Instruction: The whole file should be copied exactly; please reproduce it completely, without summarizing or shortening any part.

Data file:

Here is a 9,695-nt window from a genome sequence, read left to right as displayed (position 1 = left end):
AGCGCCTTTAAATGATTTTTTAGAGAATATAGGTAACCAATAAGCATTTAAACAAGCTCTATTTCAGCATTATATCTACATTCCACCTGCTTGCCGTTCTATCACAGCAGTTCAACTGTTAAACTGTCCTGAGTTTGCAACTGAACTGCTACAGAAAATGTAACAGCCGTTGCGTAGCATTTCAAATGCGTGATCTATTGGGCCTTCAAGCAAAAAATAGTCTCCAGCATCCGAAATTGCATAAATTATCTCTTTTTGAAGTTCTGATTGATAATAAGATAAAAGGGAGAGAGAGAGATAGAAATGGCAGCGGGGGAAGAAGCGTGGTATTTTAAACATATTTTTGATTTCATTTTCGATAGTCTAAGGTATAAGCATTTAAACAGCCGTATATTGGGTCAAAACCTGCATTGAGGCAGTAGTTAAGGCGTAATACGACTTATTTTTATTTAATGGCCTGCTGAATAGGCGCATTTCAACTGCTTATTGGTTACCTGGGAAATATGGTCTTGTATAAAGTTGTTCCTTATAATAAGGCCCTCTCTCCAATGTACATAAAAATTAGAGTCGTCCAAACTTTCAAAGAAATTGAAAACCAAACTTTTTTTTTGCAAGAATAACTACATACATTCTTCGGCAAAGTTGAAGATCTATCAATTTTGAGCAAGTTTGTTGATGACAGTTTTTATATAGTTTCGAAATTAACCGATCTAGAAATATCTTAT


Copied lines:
Here is a 9,695-nt window from a genome sequence, read left to right as displayed (position 1 = left end):
AGCGCCTTTAAATGATTTTTTAGAGAATATAGGTAACCAATAAGCATTTAAACAAGCTCTATTTCAGCATTATATCTACATTCCACCTGCTTGCCGTTCTATCACAGCAGTTCAACTGTTAAACTGTCCTGAGTTTGCAACTGAACTGCTACAGAAAATGTAACAGCCGTTGCGTAGCATTTCAAATGCGTGATCTATTGGGCCTTCAAGCAAAAAATAGTCTCCAGCATCCGAAATTGCATAAATTATCTCTTTTTGAAGTTCTGATTGATAATAAGATAAAAGGGAGAGAGAGAGATAGAAATGGCAGCGGGGGAAGAAGCGTGGTATTTTAAACATATTTTTGATTTCATTTTCGATAGTCTAAGGTATAAGCATTTAAACAGCCGTATATTGGGTCAAAACCTGCATTGAGGCAGTAGTTAAGGCGTAATACGACTTATTTTTATTTAATGGCCTGCTGAATAGGCGCATTTCAACTGCTTATTGGTTACCTGGGAAATATGGTCTTGTATAAAGTTGTTCCTTATAATAAGGCCCTCTCTCCAATGTACATAAAAATTAGAGTCGTCCAAACTTTCAAAGAAATTGAAAACCAAACTTTTTTTTTGCAAGAATAACTACATACATTCTTCGGCAAAGTTGAAGATCTATCAATTTTGAGCAAGTTTGTTGATGACAGTTTTTATATAGTTTCGAAATTAACCGATCTAGAAATATCTTAT